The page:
The Lens: Capturing Life and Events at the 9/11 Memorial and Museum

A girl stands at a bronze parapate etched with the names of victims. A woman’s arm is seen pointing to a piece of paper the girl is reading.
9/11 Memorial Art Cart participant. Photo by Jin Lee, 9/11 Memorial.

The Lens: Capturing Life and Events at the 9/11 Memorial and Museum is a photography series devoted to documenting moments big and small that unfold at the 9/11 Memorial and Museum.

The View: A young visitor learns about the events of September 11 by participating in the 9/11 Memorial Art Cart. Found on the Memorial Plaza on weekdays during the summer months, this activity center allows young visitors to participate in self-guided explorations and art projects, written in age-appropriate language. These activities will help children discover the stories and symbolism behind the 9/11 Memorial and the rebuilt World Trade Center site.

By 9/11 Memorial Staff

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On Independence Day, 2,983 Flags Wave on the Memorial's Bronze Parapets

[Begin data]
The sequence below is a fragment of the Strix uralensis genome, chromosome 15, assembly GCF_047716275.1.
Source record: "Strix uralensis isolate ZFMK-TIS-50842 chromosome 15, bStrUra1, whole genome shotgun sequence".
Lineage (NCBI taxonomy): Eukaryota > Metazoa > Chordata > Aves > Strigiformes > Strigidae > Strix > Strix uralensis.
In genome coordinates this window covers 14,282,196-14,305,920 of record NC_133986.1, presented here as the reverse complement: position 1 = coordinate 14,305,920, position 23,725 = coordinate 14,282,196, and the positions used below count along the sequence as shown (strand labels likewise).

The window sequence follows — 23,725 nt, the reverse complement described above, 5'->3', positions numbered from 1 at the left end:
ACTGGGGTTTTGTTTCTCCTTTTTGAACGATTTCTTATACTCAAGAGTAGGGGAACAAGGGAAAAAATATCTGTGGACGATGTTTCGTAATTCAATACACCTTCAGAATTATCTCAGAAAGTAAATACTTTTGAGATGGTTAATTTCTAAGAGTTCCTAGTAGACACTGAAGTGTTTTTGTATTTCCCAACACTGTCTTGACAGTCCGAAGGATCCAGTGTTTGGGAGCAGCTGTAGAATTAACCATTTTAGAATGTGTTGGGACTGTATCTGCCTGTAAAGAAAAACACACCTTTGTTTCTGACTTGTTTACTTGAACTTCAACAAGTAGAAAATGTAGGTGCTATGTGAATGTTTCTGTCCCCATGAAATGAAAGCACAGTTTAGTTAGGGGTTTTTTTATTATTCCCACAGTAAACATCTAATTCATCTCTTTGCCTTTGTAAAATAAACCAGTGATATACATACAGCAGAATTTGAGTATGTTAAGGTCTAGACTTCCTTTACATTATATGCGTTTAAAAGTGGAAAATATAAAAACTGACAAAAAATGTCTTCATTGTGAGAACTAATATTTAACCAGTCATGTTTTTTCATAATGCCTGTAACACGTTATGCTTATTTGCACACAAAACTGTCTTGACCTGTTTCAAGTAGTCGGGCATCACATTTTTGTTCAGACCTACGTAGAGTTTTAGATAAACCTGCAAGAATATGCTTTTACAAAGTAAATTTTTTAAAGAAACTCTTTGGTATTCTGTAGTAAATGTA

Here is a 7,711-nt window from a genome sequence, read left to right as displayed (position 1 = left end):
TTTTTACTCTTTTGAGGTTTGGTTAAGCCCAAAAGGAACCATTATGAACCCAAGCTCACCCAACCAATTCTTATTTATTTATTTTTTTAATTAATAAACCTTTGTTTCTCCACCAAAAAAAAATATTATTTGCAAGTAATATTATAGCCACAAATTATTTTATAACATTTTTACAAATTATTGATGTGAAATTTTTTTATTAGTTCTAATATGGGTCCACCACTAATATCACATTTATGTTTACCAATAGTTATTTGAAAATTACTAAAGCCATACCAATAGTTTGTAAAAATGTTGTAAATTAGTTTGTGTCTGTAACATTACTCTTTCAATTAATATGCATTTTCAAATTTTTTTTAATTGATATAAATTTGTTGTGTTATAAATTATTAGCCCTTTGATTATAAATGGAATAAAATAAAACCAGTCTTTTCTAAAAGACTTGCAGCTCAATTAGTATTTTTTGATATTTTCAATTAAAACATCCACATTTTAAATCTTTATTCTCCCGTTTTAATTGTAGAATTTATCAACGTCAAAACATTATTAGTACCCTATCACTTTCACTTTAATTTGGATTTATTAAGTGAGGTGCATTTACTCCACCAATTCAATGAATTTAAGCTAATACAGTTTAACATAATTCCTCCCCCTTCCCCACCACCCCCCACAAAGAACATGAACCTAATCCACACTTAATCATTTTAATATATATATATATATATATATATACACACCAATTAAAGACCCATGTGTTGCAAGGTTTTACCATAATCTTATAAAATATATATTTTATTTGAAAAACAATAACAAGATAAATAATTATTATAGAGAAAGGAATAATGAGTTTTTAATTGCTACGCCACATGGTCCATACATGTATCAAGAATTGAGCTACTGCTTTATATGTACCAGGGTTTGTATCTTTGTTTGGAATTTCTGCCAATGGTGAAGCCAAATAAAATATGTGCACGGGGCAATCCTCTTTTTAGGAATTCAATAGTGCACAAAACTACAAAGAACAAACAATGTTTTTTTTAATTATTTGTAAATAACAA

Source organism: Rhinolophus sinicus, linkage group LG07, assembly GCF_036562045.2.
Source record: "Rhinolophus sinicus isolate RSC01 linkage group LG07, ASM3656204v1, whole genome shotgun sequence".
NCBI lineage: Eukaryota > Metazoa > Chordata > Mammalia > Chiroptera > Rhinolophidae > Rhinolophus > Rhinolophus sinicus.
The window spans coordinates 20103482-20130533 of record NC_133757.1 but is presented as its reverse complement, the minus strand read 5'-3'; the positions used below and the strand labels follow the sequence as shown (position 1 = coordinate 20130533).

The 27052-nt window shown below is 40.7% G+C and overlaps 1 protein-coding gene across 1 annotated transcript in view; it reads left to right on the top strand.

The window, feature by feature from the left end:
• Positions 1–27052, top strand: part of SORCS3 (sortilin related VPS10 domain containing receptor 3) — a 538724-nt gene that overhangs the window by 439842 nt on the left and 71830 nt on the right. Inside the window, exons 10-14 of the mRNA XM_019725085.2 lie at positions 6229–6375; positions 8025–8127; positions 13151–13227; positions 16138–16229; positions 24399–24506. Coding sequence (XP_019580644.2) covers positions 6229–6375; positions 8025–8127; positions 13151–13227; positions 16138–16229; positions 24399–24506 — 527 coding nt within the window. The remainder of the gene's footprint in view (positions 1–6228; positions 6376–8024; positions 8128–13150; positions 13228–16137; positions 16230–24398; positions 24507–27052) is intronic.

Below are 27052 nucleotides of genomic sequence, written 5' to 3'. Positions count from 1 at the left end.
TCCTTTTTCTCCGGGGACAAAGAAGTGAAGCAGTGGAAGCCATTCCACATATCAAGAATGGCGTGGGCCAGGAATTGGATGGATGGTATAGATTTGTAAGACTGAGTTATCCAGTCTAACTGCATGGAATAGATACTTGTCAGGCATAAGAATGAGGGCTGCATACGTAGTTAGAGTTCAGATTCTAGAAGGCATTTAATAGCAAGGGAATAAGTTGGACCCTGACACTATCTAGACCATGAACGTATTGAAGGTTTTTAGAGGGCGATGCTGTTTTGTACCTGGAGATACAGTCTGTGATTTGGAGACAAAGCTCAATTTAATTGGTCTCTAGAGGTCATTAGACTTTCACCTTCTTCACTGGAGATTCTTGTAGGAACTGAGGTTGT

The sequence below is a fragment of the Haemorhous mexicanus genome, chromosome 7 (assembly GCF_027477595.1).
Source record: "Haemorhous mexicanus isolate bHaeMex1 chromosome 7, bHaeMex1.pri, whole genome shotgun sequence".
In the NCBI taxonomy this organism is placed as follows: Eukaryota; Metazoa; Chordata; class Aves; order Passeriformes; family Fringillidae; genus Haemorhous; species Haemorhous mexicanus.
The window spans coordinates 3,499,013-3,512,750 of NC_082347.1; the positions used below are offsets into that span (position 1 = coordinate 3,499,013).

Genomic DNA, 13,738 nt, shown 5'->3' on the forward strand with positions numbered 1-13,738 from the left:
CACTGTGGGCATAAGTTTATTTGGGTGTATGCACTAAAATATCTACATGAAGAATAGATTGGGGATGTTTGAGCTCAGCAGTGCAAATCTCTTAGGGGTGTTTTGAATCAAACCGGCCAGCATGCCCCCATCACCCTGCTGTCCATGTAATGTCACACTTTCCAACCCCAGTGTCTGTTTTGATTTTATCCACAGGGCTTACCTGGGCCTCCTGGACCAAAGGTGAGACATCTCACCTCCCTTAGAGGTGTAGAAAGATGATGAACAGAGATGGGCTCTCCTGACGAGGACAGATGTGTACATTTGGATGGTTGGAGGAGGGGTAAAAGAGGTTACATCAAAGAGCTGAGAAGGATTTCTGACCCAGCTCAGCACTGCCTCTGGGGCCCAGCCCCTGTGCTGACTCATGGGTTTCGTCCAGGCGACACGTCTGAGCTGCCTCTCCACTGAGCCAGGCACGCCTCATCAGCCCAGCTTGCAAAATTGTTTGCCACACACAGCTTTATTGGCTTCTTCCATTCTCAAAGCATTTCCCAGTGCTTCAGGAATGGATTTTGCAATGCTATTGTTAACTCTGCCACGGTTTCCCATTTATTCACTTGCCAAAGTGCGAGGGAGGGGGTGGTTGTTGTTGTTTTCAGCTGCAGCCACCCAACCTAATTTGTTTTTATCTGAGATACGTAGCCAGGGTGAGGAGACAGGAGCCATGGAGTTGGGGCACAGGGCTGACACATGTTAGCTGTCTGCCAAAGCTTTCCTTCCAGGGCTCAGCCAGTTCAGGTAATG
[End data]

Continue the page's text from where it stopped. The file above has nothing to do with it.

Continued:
A volunteer with Team Red, White & Blue helps place 2,983 flags at the Memorial. He is holding a bunch of small flags in his left hand as he places each flag with his right hand. He is also holding a large American flag over his left shoulder.

Independence Day was recognized on the 9/11 Memorial with two special remembrances: American flags were placed in the 2,983 names inscribed on the bronze parapets of the 9/11 Memorial, and Boy Scouts folded American flags that had been flown over the Memorial.

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Brother of 9/11 Victim Honors Him Through Annual Mets Game Tradition

Joe Quinn and friends and family of Jimmy Quinn attend the 16th annual Jimmy Quinn Mets game. They are wearing camouflage shirts that read, “16th annual Jimmy Quinn Mets Game 2017.”

On September 11, 2001, Joe Quinn lost his older brother James Francis Quinn, an employee at the financial services firm Cantor Fitzgerald, located in the North Tower.

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